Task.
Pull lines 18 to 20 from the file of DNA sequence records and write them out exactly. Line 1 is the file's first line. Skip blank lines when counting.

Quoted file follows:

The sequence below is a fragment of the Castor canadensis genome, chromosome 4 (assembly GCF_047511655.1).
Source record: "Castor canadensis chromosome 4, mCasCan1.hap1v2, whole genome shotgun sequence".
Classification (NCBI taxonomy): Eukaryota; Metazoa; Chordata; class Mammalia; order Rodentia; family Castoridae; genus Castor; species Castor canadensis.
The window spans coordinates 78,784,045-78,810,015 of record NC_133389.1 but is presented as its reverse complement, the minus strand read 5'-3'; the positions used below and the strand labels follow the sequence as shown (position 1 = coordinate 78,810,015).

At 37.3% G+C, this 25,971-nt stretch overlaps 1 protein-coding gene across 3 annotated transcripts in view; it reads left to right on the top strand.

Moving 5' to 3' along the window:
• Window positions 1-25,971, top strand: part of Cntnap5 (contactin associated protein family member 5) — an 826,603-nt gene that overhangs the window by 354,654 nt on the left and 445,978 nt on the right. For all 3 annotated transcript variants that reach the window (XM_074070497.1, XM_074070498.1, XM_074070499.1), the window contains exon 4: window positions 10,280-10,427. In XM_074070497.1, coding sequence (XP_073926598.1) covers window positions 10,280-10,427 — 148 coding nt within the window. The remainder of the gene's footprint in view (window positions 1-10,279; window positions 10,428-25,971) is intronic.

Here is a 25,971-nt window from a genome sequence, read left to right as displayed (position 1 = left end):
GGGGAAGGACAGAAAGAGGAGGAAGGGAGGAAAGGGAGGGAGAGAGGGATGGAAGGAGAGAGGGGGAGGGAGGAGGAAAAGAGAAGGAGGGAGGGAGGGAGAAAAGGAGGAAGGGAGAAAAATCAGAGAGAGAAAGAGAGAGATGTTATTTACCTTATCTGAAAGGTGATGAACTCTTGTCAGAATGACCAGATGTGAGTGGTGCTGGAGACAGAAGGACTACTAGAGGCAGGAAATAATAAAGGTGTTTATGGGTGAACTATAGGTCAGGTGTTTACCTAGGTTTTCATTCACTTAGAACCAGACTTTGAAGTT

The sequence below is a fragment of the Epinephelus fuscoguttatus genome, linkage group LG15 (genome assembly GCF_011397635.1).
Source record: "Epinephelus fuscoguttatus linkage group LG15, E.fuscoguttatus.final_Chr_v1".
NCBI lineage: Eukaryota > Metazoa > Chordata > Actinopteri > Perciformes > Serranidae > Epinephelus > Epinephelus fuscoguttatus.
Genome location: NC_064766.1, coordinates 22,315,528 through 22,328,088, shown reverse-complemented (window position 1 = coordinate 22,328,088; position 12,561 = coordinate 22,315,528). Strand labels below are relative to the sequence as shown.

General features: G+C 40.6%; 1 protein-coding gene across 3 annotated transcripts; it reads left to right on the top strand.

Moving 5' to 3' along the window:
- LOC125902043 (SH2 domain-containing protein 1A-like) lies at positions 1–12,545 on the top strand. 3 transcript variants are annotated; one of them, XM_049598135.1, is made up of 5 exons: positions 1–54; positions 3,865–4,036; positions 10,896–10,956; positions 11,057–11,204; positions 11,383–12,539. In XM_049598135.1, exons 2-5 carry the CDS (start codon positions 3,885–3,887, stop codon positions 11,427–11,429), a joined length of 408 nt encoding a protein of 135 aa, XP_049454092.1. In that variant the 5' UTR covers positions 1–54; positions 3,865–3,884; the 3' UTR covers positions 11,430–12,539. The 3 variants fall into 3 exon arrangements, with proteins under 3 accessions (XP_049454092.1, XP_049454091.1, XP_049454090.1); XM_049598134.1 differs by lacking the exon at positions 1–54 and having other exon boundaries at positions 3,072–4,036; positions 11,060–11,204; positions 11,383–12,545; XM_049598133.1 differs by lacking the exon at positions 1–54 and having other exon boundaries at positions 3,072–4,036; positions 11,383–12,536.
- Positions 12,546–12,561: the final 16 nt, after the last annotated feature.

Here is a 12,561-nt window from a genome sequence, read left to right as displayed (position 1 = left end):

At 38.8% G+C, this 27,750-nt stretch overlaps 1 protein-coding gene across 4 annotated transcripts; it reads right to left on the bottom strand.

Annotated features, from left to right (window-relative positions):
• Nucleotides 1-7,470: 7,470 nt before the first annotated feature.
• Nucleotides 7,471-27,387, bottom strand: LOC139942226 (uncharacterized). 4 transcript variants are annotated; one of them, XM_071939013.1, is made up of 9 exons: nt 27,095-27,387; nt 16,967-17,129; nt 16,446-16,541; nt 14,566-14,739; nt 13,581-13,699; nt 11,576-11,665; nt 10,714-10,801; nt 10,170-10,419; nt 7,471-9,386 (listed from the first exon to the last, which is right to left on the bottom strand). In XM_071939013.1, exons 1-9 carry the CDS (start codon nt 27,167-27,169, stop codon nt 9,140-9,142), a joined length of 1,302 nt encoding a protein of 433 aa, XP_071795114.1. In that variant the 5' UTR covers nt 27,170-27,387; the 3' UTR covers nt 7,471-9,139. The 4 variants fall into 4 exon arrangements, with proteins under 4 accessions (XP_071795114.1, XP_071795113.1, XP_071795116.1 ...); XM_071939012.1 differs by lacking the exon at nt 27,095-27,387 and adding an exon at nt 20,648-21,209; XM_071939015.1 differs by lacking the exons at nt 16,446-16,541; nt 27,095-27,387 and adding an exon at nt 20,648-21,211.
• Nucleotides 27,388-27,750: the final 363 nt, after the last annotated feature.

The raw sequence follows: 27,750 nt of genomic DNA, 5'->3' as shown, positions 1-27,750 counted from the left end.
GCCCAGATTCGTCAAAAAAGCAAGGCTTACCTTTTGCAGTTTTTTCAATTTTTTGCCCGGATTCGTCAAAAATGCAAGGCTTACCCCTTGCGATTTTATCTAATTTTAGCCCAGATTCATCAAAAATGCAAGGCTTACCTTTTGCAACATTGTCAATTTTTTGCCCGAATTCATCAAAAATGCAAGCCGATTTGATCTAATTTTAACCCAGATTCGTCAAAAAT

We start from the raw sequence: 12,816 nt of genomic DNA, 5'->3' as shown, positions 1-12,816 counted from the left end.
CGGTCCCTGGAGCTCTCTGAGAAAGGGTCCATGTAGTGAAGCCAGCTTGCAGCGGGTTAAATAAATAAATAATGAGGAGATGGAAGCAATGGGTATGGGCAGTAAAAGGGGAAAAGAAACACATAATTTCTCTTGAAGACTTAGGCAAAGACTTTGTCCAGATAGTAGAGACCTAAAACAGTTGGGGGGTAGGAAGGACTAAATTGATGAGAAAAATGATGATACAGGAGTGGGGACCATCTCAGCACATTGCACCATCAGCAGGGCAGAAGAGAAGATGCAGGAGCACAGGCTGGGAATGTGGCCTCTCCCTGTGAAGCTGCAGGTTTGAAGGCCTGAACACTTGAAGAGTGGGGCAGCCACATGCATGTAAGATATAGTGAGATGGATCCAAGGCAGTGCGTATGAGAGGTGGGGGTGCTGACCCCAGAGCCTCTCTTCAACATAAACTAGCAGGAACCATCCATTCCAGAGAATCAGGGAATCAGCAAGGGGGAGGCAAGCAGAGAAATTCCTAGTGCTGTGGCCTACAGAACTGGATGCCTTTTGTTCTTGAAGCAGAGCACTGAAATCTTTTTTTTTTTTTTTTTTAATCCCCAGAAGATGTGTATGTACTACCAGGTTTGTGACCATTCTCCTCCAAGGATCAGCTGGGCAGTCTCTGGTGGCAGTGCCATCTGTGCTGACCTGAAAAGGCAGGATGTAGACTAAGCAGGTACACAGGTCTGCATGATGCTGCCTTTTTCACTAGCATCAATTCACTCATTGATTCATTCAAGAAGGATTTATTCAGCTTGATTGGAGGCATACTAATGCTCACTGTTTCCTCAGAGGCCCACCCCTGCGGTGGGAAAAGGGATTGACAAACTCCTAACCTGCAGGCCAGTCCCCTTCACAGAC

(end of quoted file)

Here is a 12,561-nt window from a genome sequence, read left to right as displayed (position 1 = left end):

At 38.8% G+C, this 27,750-nt stretch overlaps 1 protein-coding gene across 4 annotated transcripts; it reads right to left on the bottom strand.

Annotated features, from left to right (window-relative positions):